Medication adherence can be a significant issue for people with a mental health condition; therefore, digital tablets could help clinicians warrant that patients take their medications as recommended, potentially preventing severe outcomes.
FREMONT, CA: Out of necessity, mental health providers have been forced to employ specific new technological solutions due to the Covid-19 crisis. However, as these technologies become more sophisticated, more doctors will use them because of their underlying promise: greater patient outcomes.
Here are three technological advancements that will impact mental healthcare:
The FDA approved the first digital pill in 2017, but the firm that created it filed for bankruptcy this year. Nonetheless, the technology appears to be promising, and other companies are working to bring items to market. Essentially, the goal is to develop a pill with a sensor that captures data, allowing doctors to track patient adherence to their treatment regimen in real-time. Medication adherence can be a significant issue for people with a mental health condition; therefore, digital tablets could help clinicians warrant that patients take their medications as recommended, potentially preventing severe outcomes.
Digital Symptom Tracking
Manually tracking mental health symptoms is inefficient and time-consuming. On the initial therapy visit, one will fill out a paper form and report any new symptoms at each in-person consultation. Those symptoms are recorded in an electronic health record, which is generally not designed for data analysis. Online symptom tracking, on the other hand, encourages patients to exchange data daily. An AI computer examines the data to spot patterns and notify providers in real-time if there are any red flags. The least futuristic-sounding tool is digital symptom tracking, which serves as a critical step toward enhancing mental health treatment for the future.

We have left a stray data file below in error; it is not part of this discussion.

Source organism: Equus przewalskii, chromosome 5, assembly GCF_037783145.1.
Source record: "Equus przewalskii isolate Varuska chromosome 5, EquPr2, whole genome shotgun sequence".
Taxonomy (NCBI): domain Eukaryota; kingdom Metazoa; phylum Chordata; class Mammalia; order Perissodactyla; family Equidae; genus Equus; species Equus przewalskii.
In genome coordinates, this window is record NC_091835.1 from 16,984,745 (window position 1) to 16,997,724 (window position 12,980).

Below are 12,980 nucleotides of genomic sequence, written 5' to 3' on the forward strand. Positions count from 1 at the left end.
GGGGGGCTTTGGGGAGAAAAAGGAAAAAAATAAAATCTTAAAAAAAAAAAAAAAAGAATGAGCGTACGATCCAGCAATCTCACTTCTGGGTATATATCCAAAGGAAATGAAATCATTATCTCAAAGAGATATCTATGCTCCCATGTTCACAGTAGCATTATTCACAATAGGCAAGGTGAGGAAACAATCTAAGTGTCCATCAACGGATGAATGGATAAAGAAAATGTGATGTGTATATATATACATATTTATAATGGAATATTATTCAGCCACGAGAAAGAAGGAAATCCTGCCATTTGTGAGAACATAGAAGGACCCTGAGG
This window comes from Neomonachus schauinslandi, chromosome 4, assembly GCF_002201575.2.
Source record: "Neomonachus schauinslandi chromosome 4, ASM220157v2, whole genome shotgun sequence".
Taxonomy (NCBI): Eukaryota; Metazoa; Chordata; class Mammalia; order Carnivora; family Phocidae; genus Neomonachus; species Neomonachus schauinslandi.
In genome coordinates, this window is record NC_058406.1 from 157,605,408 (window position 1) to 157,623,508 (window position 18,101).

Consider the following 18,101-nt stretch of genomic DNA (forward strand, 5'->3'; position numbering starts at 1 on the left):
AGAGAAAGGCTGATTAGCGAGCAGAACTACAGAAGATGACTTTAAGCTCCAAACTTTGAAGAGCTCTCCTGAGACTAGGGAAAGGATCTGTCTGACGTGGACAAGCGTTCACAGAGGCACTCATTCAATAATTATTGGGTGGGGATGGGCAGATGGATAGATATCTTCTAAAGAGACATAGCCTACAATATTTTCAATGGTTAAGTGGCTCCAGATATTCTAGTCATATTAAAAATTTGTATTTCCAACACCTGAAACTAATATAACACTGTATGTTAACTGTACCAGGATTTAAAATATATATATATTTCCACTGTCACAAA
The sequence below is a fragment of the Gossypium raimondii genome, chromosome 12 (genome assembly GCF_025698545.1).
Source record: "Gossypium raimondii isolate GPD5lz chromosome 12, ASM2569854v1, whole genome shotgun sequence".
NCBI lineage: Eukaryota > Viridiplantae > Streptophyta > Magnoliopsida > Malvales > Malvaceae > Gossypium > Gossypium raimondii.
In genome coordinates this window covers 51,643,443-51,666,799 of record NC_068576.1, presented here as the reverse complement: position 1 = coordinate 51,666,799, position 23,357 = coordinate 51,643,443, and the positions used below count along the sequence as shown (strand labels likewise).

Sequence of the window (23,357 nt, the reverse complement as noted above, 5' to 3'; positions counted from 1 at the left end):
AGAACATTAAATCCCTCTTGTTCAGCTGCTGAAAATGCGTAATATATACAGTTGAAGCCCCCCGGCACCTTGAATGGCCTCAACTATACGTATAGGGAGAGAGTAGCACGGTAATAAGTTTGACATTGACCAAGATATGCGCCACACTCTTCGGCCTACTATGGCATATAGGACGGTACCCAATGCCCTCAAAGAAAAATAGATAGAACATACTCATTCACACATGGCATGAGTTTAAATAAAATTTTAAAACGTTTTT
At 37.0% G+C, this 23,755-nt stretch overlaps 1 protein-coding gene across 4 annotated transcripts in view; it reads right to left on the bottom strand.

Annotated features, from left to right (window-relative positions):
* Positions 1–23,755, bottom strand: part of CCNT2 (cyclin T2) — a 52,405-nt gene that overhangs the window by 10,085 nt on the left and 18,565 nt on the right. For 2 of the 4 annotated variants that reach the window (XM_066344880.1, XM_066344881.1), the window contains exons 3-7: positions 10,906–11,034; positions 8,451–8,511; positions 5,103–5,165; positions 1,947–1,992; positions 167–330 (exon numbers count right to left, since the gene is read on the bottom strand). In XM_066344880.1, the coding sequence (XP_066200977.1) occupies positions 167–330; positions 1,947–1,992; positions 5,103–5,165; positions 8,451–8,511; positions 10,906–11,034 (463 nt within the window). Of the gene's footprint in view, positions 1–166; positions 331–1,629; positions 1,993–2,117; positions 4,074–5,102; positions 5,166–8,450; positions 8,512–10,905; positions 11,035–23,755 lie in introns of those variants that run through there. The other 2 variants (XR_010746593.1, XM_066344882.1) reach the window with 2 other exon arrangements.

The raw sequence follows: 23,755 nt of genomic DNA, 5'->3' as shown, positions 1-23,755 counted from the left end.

Virtual Reality (VR) for Mental Health
The cost of VR technology has dropped drastically in recent years, putting novel therapy within reach of ordinary doctors and patients. Virtual reality tools, according to research, can successfully cure anxiety, phobias, and post-traumatic stress disorder, among other illnesses. In a VR classroom, children with ADHD (Attention Deficit Hyperactivity Disorder) can practice focusing. Autistic people can practice negotiating difficult social settings such as job interviews. It is also possible that VR might aid in the treatment of the pandemic's spike in anxiety, depression, and other mental health disorders.